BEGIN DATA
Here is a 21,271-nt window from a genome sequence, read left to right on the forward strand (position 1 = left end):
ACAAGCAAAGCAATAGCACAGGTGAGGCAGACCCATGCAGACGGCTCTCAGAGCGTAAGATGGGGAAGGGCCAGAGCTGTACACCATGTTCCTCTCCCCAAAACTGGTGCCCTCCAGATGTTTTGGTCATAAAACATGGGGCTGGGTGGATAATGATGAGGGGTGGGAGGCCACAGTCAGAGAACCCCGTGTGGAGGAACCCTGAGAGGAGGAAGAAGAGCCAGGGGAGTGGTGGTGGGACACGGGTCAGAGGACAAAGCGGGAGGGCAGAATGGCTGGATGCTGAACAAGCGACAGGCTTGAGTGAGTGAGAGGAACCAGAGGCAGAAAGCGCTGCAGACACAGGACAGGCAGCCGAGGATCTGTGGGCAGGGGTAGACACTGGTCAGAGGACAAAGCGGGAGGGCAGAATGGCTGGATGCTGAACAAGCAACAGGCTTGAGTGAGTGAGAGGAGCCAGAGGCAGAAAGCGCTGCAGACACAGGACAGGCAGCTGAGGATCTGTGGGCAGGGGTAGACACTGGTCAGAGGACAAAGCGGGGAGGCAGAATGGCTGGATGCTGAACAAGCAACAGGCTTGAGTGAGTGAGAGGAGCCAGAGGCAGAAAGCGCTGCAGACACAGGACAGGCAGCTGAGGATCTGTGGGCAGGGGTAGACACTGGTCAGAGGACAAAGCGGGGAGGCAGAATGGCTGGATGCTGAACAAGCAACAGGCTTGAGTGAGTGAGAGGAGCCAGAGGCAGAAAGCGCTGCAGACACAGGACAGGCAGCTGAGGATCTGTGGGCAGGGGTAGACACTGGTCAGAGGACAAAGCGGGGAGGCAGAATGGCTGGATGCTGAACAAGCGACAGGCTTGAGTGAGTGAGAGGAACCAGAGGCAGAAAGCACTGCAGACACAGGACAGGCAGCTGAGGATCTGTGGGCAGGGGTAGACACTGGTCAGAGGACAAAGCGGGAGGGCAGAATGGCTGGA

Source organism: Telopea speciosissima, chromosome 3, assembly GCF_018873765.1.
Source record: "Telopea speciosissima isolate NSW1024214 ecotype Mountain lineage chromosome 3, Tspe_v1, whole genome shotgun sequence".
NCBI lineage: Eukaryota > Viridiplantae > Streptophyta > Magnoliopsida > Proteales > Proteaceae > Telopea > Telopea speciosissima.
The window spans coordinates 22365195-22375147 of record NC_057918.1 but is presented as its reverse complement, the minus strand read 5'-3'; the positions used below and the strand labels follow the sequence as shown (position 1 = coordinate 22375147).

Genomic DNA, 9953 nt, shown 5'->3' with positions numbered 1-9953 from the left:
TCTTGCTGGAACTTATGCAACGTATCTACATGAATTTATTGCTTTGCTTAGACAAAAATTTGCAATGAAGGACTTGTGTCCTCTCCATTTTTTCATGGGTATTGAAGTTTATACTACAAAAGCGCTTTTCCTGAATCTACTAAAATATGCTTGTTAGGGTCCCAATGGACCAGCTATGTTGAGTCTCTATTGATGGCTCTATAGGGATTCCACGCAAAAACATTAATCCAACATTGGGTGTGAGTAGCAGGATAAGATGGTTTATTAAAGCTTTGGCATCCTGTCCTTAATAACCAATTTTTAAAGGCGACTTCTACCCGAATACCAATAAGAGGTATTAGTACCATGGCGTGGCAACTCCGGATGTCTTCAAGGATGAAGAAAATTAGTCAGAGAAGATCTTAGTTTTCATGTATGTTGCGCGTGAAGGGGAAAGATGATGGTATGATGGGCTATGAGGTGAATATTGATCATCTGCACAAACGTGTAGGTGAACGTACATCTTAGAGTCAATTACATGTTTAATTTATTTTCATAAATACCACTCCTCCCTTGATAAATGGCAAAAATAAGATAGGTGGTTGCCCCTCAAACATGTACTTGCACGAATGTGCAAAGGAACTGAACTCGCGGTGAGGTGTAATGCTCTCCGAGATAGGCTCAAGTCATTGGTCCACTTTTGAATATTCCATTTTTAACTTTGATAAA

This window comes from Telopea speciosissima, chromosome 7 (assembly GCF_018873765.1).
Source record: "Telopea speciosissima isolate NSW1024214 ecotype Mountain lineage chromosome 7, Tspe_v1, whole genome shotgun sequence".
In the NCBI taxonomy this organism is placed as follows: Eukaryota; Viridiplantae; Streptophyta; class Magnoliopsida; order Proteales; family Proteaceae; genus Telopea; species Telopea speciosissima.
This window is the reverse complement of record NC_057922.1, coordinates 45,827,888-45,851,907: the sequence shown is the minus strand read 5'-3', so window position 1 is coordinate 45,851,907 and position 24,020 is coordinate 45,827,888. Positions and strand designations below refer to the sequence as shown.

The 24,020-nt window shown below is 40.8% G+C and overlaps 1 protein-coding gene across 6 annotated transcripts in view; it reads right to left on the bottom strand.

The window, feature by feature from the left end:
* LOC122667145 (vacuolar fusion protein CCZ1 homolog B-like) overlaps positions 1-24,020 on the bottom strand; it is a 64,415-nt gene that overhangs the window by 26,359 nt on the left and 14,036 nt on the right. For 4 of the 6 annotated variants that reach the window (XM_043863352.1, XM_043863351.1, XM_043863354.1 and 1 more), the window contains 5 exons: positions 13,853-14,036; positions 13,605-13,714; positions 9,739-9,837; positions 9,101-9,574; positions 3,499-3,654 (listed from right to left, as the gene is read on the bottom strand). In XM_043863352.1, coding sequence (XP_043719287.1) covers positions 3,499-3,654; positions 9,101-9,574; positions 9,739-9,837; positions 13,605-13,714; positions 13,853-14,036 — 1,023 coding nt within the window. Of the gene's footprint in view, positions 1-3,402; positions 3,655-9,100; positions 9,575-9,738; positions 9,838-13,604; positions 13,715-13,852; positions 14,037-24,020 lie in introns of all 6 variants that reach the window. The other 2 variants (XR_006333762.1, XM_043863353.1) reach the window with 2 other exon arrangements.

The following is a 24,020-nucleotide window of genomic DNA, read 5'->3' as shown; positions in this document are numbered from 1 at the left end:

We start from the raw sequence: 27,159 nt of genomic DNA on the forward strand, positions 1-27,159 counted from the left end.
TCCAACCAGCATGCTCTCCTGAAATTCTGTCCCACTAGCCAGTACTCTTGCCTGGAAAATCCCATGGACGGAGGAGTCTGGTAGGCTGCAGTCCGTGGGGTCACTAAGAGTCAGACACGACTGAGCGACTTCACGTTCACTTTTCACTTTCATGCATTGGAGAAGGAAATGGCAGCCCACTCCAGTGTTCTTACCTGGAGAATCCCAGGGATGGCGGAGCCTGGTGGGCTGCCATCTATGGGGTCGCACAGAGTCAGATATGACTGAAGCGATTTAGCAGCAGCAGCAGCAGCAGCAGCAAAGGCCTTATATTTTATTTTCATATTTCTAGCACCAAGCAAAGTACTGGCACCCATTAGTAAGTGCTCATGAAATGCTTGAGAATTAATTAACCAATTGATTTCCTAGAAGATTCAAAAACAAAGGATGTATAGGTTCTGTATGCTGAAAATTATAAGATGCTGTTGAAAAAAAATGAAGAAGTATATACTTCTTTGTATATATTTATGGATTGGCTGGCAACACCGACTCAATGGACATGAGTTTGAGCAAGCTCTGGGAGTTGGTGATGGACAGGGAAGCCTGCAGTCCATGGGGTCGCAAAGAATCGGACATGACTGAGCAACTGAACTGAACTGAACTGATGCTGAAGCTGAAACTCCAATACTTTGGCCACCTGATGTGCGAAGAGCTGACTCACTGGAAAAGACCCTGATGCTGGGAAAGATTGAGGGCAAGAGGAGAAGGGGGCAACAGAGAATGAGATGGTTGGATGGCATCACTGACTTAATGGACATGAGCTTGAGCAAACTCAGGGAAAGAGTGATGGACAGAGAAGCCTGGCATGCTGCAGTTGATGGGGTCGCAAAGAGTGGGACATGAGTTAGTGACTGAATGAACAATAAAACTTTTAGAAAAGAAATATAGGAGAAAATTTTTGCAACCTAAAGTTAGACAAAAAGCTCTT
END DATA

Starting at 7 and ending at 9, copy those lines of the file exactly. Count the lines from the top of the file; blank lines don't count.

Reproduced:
Genomic DNA, 9953 nt, shown 5'->3' with positions numbered 1-9953 from the left:
TCTTGCTGGAACTTATGCAACGTATCTACATGAATTTATTGCTTTGCTTAGACAAAAATTTGCAATGAAGGACTTGTGTCCTCTCCATTTTTTCATGGGTATTGAAGTTTATACTACAAAAGCGCTTTTCCTGAATCTACTAAAATATGCTTGTTAGGGTCCCAATGGACCAGCTATGTTGAGTCTCTATTGATGGCTCTATAGGGATTCCACGCAAAAACATTAATCCAACATTGGGTGTGAGTAGCAGGATAAGATGGTTTATTAAAGCTTTGGCATCCTGTCCTTAATAACCAATTTTTAAAGGCGACTTCTACCCGAATACCAATAAGAGGTATTAGTACCATGGCGTGGCAACTCCGGATGTCTTCAAGGATGAAGAAAATTAGTCAGAGAAGATCTTAGTTTTCATGTATGTTGCGCGTGAAGGGGAAAGATGATGGTATGATGGGCTATGAGGTGAATATTGATCATCTGCACAAACGTGTAGGTGAACGTACATCTTAGAGTCAATTACATGTTTAATTTATTTTCATAAATACCACTCCTCCCTTGATAAATGGCAAAAATAAGATAGGTGGTTGCCCCTCAAACATGTACTTGCACGAATGTGCAAAGGAACTGAACTCGCGGTGAGGTGTAATGCTCTCCGAGATAGGCTCAAGTCATTGGTCCACTTTTGAATATTCCATTTTTAACTTTGATAAA

This window comes from Telopea speciosissima, chromosome 7 (assembly GCF_018873765.1).